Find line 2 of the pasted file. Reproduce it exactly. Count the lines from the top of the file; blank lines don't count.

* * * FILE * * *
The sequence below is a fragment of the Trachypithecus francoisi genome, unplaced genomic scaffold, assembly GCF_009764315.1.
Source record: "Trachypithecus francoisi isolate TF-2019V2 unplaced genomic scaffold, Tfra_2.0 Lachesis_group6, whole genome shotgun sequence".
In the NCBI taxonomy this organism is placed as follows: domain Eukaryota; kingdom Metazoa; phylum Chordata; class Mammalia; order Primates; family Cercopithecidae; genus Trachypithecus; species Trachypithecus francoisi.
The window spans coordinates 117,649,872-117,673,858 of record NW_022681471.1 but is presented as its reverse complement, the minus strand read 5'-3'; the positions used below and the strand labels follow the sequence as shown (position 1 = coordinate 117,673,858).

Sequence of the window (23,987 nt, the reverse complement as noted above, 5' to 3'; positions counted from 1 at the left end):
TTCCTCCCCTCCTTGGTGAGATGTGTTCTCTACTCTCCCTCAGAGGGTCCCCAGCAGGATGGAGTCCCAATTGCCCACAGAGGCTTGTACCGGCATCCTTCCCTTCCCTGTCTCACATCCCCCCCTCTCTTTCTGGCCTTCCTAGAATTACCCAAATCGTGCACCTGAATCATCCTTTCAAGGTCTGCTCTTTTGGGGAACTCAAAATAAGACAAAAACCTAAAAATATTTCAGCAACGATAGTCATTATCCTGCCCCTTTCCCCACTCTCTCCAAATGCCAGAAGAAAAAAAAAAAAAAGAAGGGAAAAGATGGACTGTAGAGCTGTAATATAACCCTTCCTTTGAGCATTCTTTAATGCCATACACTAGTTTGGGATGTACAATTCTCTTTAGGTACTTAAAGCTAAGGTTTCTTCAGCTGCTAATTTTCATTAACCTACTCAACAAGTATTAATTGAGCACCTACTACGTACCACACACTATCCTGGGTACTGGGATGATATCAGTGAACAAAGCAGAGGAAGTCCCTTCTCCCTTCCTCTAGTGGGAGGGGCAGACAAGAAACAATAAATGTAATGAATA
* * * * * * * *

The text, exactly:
Source record: "Trachypithecus francoisi isolate TF-2019V2 unplaced genomic scaffold, Tfra_2.0 Lachesis_group6, whole genome shotgun sequence".